(Courtesy)

By most standards at the Casa de Mañana senior living community, Martha and Roy Erickson are newcomers, both to the facility and to each other. They married in April 2019 and moved to Casa de Mañana two months later, bound together by their love for travel.

“We moved in as newlyweds,” Martha said. “Everyone that met us thought that was pretty fun.”

Having been widowed previously, Martha and Roy met in 2015 in a seniors’ group for travelers and began traveling together right away. “We began going to places we hadn’t been to yet or places we really enjoyed,” Martha said.

“We’d like to get back to that,” Roy said. “We’re grounded right now.”

He said they also like to do newspaper crossword puzzles and watch movies together. “Late in life, we discovered a lot in common.”

Roy, 92, who is retired from careers in journalism and public relations, said: “Martha is a very bright person. She’s a very attractive lady. Even with my blurry vision [from macular degeneration], I can still see that.”

“We have only been married for two years,” said Martha, who is 83 and a retired educator and school administrator. “I’m still finding out new wonderful things about him. We just enjoy each other.”

Helen and John Fronefield

Helen and John Fronefield have been married for more than 53 years.
Helen and John Fronefield have been married for more than 53 years.
(Courtesy)

Also at Casa de Mañana, residents John and Helen Fronefield have been married since 1967. They met the previous year while Helen was in medical school in Philadelphia.

They moved to La Jolla after traveling for years following Helen’s 1999 retirement from her job as a hospital commander in the Air Force. A military magazine showed an ad for Casa de Mañana with “a retired Navy officer reclining in a lounge chair on the beach. And I thought, ‘That’s fascinating,’” said John, who worked in finance and then fire service before his retirement.

Moving to La Jolla from their home in Anchorage, Alaska, was “the best thing we have done,” Helen said.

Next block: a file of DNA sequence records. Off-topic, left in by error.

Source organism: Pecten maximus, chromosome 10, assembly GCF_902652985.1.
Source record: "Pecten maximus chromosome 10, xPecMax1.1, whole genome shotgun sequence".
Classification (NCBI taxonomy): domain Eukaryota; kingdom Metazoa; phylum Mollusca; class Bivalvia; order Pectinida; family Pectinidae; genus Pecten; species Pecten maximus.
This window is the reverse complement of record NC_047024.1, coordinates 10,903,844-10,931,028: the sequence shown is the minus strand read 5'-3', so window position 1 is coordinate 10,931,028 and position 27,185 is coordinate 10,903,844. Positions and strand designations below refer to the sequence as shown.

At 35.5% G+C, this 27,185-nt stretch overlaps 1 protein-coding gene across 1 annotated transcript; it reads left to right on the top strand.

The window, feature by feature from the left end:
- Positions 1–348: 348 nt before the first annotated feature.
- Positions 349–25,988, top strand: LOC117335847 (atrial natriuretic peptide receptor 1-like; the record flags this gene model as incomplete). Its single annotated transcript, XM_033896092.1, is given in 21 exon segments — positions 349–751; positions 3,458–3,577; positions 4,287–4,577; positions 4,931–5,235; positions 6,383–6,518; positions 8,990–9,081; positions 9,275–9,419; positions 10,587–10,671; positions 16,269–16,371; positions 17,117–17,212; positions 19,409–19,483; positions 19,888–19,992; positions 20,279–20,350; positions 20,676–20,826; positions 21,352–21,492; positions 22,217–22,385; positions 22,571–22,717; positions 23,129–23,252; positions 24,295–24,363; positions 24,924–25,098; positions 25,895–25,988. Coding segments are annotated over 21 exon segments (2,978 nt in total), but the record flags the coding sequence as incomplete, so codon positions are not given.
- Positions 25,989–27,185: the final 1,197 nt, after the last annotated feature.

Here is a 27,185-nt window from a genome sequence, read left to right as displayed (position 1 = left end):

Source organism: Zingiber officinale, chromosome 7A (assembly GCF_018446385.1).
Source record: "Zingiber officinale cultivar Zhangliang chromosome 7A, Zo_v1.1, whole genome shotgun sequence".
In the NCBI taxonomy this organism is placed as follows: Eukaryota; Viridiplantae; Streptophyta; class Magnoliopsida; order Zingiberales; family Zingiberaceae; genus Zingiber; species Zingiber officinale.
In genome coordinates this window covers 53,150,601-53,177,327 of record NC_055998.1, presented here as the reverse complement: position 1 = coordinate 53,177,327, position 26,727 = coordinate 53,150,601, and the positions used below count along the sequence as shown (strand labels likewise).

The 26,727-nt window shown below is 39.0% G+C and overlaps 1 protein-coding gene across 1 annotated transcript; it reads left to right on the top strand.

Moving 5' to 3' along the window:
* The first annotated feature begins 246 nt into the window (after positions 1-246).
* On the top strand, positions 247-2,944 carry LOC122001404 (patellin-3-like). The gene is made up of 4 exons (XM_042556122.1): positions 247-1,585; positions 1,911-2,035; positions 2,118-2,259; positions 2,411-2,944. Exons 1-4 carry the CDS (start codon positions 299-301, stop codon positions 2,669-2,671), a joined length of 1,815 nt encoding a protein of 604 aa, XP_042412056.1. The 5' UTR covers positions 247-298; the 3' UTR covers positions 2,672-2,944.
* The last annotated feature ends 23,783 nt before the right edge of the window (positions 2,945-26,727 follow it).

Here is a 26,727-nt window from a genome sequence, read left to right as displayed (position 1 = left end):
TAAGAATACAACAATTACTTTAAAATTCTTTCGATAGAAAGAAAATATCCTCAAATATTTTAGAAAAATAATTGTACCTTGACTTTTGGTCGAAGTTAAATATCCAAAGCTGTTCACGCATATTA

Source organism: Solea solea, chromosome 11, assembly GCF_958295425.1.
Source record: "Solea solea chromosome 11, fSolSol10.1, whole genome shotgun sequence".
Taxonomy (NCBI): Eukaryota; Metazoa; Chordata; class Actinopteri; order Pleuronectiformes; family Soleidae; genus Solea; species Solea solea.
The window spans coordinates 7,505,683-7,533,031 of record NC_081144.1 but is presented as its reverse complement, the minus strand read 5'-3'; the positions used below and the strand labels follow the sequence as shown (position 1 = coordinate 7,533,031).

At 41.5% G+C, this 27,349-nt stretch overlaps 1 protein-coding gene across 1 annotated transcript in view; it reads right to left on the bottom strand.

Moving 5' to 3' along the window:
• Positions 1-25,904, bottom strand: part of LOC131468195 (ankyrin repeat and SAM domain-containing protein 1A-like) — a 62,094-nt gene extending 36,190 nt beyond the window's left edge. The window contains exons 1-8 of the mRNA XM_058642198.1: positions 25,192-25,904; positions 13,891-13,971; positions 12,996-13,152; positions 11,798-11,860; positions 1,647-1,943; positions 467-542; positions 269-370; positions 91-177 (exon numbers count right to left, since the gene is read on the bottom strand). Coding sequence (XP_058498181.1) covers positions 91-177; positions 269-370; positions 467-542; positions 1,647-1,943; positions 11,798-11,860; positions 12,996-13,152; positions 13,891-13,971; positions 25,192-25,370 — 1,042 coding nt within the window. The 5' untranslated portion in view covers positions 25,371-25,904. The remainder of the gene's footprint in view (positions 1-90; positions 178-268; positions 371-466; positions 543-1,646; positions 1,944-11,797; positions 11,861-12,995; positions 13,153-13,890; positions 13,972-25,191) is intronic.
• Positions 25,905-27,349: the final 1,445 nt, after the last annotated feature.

The couple have two children and “no grandchildren, just granddogs.” They love to swim daily in the facility’s pool, and they look forward to traveling when they feel it’s safe again. “We’re waiting for the country to come out of lockdown,” John said.

Helen said “a mutual respect for each other” has kept them together all these years. “We love each other. We each have our strengths and we put them together to have a very successful relationship and a successful life.”

“We may argue,” John said, “but it’s a shading difference, as opposed to a serious difference.”

After more than 53 years of marriage, “no problem is that serious that you have to really fight over it,” he said. “At this point in life, all the serious things have happened in the past. Now it’s just fun.”

Jack and Patsy Thomas

Jack and Patsy Thomas, who also live at Casa de Mañana, met via a blind date set up for them 26 years ago by a mutual friend after Jack was widowed and Patsy was divorced. The friend offered to host them for cocktails, but “Jack said, ‘No, I am going to call her and make a date,’” Patsy said.

“I didn’t want some third party seeing whether we really liked each other,” Jack said.

Patsy said he arrived for their first date at her house with “a single red rose and said, ‘Do these still work?’”

Though “it took him eight years to ask me to marry him, it’s been a wonderful life,” Patsy said. The couple moved to Casa de Mañana eight years ago.

“The most intensive activity for us has been travel,” said Jack, who retired from his role as president of SDG&E in 1994. He said the couple have been all over the world together and have treated the travel itself, which often includes long car trips, “not as a journey but as an experience. We met unique people, unique events.”

Patsy said they “have a little cabin up in Idyllwild we sneak out of here and go to” occasionally.

What keeps them together, she said, is enjoying “so many activities together,” from the traveling to the snorkeling and bodyboarding they like to do in Hawaii.

She said Jack will still snorkel, ride his electric tricycle around La Jolla and chop wood at their cabin, despite losing much of his eyesight in recent years.

“After all, I’m only 89,” he said. ◆